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Ulery v. Commissioner of Social Security

United States District Court, N.D. Ohio, Western Division

July 22, 2019

Michael T. Ulery, Plaintiff
v.
Commissioner of Social Security, Defendant

          ORDER

          JAMES G. CARR SR. U.S. DISTRICT JUDGE.

         This is a Social Security case in which the plaintiff, Michael Ulery, appeals the Commissioner's decision denying his application for benefits.

         An administrative law judge found that Ulery suffered from multiple severe impairments, including cervical degenerative disc disease, syringomyelia and/or cord syrinx, right carpal tunnel and cubital tunnel syndromes, and right orbit inflammatory pseudo-tumor. (Doc. 11, PageID 82). The ALJ ruled that had the residual functional capacity (RFC) to perform light work, provided that he, inter alia, 1) never climb, crawl, or reach overhead with bilateral extremities; 2) never walk on uneven surfaces or work near unprotected heights; and 3) not hold his neck in upward or downward positions for more than five minutes. (Id., PageID 85). Because Ulery could perform jobs that existed in significant numbers in the national economy - including sorter, inspector/packager, and assembler - the ALJ held that Ulery was not disabled. (Id., PageID 97-98).

         Pending is Magistrate Judge Burke's Report and Recommendation, which recommends that I affirm the Commissioner's decision. (Doc. 17). Ulery has filed an objection, arguing that the Magistrate Judge erred in finding that there was substantial evidentiary support for the ALJ's decision to give little weight to the opinion of Joshua Line, an occupational therapist whom Ulery saw only one time. (Doc. 18, PageID 1158-60).

         On de novo review of the R&R, see 28 U.S.C. § 636(b)(1), I overrule Ulery's objection, adopt the R&R as the order of the court, and affirm the Commissioner's decision.

         Background

         Line performed a “physical functional capacity evaluation” of Ulery in November, 2016. (Doc. 11, PageID 91). He found that Ulery had “less than sedentary capacity for all types of lifting and carrying, ” was a “moderate fall risk, ” and could stand for less than seventeen minutes, walk no more than 800 feet, and sit for not quite sixty-five minutes.” (Id.). He also concluded that Ulery could not stoop, crouch, or do low-level work for more than four minutes. (Id.).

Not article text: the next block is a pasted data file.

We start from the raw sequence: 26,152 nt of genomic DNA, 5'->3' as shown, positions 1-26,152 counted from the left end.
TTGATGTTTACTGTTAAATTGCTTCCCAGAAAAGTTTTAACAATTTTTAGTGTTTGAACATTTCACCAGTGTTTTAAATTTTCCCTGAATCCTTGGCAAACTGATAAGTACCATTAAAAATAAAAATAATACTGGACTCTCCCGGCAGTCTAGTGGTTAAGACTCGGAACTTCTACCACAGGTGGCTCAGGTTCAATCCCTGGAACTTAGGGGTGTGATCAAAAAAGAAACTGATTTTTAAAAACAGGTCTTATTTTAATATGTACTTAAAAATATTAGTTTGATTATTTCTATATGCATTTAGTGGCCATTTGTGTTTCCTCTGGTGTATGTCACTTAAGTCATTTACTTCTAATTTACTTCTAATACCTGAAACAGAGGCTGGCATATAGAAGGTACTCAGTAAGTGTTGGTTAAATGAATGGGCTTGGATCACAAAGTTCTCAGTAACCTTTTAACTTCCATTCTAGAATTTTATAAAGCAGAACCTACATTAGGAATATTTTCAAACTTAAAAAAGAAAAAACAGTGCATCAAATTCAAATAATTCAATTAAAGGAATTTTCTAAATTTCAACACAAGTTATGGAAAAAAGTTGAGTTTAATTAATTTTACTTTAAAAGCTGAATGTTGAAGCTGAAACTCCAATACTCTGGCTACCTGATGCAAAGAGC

The ALJ gave “[l]ittle weight” to this opinion. (Id., PageID 91-92).

         She noted, first, that Line's opinion “was based on only a ‘snapshot' of the claimant's functioning” during “one evaluation of the claimant rather than an assessment of the claimant's longitudinal functioning.” (Id., PageID 92). In contrast, the ALJ continued, Ulery's “longitudinal treatment history displays he had reduced range of motion in the neck but otherwise he consistently had a normal gait with no cranial nerve deficit, full motor strength in the bilateral and upper extremities, symmetric reflexes, normal pulses and no other abnormalities in any of the extremities.” (Id.).

         The ALJ then found that Ulery “did not appear to give full effort on some of the testing” - specifically the “handgrip testing” of his right and left hands. (Id.).

         The ALJ concluded that, while Ulery “would have some restrictions in the areas outlined in Mr. Line's opinion, the longitudinal record does not support the degree of restrictions and little weight to the opinion is appropriate.” (Id.).

         Ulery objects that the longitudinal record does not, in fact, “contradict Mr. Line's opinions[.]” (Doc. 18, PageID 1159). He acknowledges that his medical records show a history of normal gait, but speculates that this is because “he was most likely observed during these times from his walk to the waiting room into the doctor's office.” (Id.). Ulery emphasizes that, because Line's testing was “specifically designed to provide an accurate depiction and opinion of his ability to do certain activities such as walk, ” it offers a “more accurate representation of [his] ability to perform these activities in a work setting.” (Id.).

         Ulery also faults the ALJ for relying on her finding that he did not give full effort during part of Line's ...


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